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Why is my Civil Lawsuit Taking so Long?

May 11

A question that sometimes arises in people’s minds when they are in the middle of a civil lawsuit is “why in the world is this taking so long?” Truthfully, a civil lawsuit can take years to resolve, whether by settlement or actual trial. Looking at the several steps involved in a typical civil action explains why.

The legal papers that are filed in court at the beginning of a lawsuit are called “pleadings.” Usually the first document filed in a lawsuit is the Complaint (or Petition), which provides an outline of the plaintiff’s case against the defendant. The Complaint is a document that identifies the parties involved, sets out the legal basis for the court’s jurisdiction over the controversy, states the plaintiff’s legal claims, and relates the facts giving rise to the claims.

After the Complaint is filed, the defendant must be served with the Complaint and a “Summons.”   The Summons is an order from the court where the lawsuit will be heard or “litigated.” It notifies the recipient that he or she has been sued, refers to the Complaint or Petition, and sets out the time limit within which the defendant must file an answer or seek to have the case dismissed. In many cases, it is difficult to serve a defendant, whether he or she is “dodging” the Complaint, or is just hard to find. The legal term for delivery of the Complaint and Summons to a person is “service of process.”

After a person is served, they have a certain number of days, depending on the case, to Answer or respond to the Complaint. If a defendant has his or her own claim against the plaintiff, one which arose out of the same circumstances as those that led to the Complaint, it should be raised in the Answer in a section titled “Counterclaims.” The Counterclaim will be written in a manner similar to the Complaint. If a defendant asserts a Counterclaim in the Answer, the plaintiff may respond by filing a “Reply.”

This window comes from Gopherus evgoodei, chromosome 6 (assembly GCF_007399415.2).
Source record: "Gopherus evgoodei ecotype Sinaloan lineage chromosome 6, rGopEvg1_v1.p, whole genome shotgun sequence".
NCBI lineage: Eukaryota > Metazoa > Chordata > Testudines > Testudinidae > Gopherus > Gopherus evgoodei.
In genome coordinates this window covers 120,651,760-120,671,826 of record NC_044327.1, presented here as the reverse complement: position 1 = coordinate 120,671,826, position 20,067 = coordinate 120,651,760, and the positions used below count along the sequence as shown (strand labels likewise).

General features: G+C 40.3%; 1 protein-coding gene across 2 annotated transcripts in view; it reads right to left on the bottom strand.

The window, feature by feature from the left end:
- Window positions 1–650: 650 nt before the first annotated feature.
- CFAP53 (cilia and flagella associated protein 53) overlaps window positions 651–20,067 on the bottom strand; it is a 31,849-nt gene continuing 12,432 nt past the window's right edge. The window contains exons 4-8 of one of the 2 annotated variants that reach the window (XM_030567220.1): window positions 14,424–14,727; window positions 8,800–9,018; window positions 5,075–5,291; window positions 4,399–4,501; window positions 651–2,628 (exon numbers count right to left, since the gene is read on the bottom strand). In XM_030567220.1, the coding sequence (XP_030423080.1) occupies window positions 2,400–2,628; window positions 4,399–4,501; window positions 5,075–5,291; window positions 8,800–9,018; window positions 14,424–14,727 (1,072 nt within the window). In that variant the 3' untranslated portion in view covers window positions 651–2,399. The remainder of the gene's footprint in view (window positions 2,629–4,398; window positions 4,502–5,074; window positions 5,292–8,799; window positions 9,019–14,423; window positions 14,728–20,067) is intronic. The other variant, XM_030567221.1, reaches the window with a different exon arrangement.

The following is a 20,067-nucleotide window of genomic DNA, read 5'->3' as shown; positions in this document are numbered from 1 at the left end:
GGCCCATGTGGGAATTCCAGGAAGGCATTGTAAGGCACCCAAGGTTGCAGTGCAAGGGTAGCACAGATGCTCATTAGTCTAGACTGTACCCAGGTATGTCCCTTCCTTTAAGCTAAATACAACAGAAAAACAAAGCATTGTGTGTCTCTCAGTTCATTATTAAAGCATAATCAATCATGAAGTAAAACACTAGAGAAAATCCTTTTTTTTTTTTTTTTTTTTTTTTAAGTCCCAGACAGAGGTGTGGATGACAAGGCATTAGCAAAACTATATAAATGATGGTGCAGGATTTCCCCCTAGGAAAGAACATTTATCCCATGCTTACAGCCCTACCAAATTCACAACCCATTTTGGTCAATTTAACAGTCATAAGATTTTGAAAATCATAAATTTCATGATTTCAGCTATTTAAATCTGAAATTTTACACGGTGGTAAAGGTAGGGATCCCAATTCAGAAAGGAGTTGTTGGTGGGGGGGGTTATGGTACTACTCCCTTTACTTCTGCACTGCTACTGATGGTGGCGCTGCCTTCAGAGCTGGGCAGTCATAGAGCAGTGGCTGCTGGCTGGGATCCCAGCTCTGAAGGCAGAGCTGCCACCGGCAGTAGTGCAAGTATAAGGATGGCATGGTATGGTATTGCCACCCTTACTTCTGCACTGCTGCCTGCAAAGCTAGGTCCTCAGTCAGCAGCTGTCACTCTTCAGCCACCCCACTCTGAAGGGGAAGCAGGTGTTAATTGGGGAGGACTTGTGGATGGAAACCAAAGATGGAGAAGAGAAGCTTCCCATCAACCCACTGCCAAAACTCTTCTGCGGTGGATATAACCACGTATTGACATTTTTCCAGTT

If there are two or more Defendants involved in a lawsuit, they may “Cross-claim” one another. Cross-claims arise when there are many parties to the lawsuit and two or more have their own dispute arising out of the transaction or occurrence. The person being sued in a Cross-claim will file an Answer similar to the one filed after the original Complaint.

After the initial “pleadings” phase is complete, many times “pre-discovery motions” are made by one or more parties. A motion to dismiss is sometimes filed in the very early stages of the litigation. The motion is brought when the defendant believes that the complaint is legally deficient in some way. In deciding a motion to dismiss, the court must view the facts set forth in the complaint, and cannot rely on any information outside of the Complaint. A motion to dismiss is usually based on one or more of the following: 1) Lack of subject matter jurisdiction, meaning that the court doesn’t have the power to rule on the controversy. 2) Lack of personal jurisdiction. This means that the court does not have power to make decisions affecting the defendant personally. 3) Improper venue. “Venue” refers to the particular location of the court. 3) Insufficiency of process or insufficient service of process. A case may be dismissed if there is a technical defect in the summons (which is rare), or if you were not properly served with the summons and complaint (which is more common).